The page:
There are many ways that we talk about domestic/sexual violence, and about our roles and activities preventing and responding to it. For the purpose of collecting data on OVW grant-funded work from thousands of organizations nationwide, here is a list of common terms and operational definitions that are used in progress reporting forms.

Administrator:  Administrative positions, such as director and fiscal manager

Counselor:  Professional counselors or peer counselors who provide emotional support, guidance, problem solving, etc. to victims/survivors

Dating Violence:  The Violence Against Women Act defines dating violence as violence committed by a person who is or has been in a social relationship of a romantic or intimate nature with the victim.  The existence of such a relationship is determined by the length of the relationship, the type of relationship, and the frequency of interaction between the persons involved in the relationship.

Domestic Violence:  The Violence Against Women Act defines domestic violence as felony or misdemeanor crimes of violence (including threats or attempts) committed by a current or former spouse of the victim, by a person with whom the victim shares a child in common, by a person who is cohabitating with or has cohabitated with the victim as a spouse, by a person similarly situated to a spouse of the victim under the domestic or family violence laws of the jurisdiction receiving grant monies, or by any other person against an adult or youth victim/survivor who is protected from that person’s acts under the domestic or family violence laws of the jurisdiction receiving grant monies.  It should be understood that domestic violence/dating violence applies to any pattern of coercive behavior that is used by one person to gain power and control over a current or former intimate partner or dating partner.  This pattern of behavior may include physical or sexual violence, emotional and psychological intimidation, threats, verbal abuse, stalking, isolation, and economic control.  In compiling domestic violence figures, grantees should include grant funds directed at dating violence.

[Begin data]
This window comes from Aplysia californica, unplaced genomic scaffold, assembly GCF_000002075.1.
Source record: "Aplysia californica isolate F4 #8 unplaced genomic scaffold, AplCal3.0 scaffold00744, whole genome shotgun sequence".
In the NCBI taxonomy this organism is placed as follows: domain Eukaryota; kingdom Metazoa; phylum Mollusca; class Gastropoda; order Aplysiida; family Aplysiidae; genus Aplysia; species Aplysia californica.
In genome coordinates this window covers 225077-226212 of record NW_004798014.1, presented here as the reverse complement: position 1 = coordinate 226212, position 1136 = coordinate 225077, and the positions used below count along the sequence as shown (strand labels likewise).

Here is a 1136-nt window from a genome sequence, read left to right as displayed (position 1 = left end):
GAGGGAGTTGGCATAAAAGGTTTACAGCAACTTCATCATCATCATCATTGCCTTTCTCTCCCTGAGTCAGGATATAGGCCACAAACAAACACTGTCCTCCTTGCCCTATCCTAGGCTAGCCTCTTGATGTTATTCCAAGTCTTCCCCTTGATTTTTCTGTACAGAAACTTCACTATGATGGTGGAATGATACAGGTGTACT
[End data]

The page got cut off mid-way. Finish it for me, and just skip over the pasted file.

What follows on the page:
Legal advocate:  A staff person who assists a victim/survivor with civil or criminal legal issues including preparing paperwork for protection orders; accompanying a victim/survivor to a protection order hearing, administrative hearing, or other civil proceeding; and all other advocacy within the civil justice system.  Does not include attorneys, paralegals, or governmental victim advocates (i.e., victim assistant/victim-witness coordinator) or non-governmental victim advocates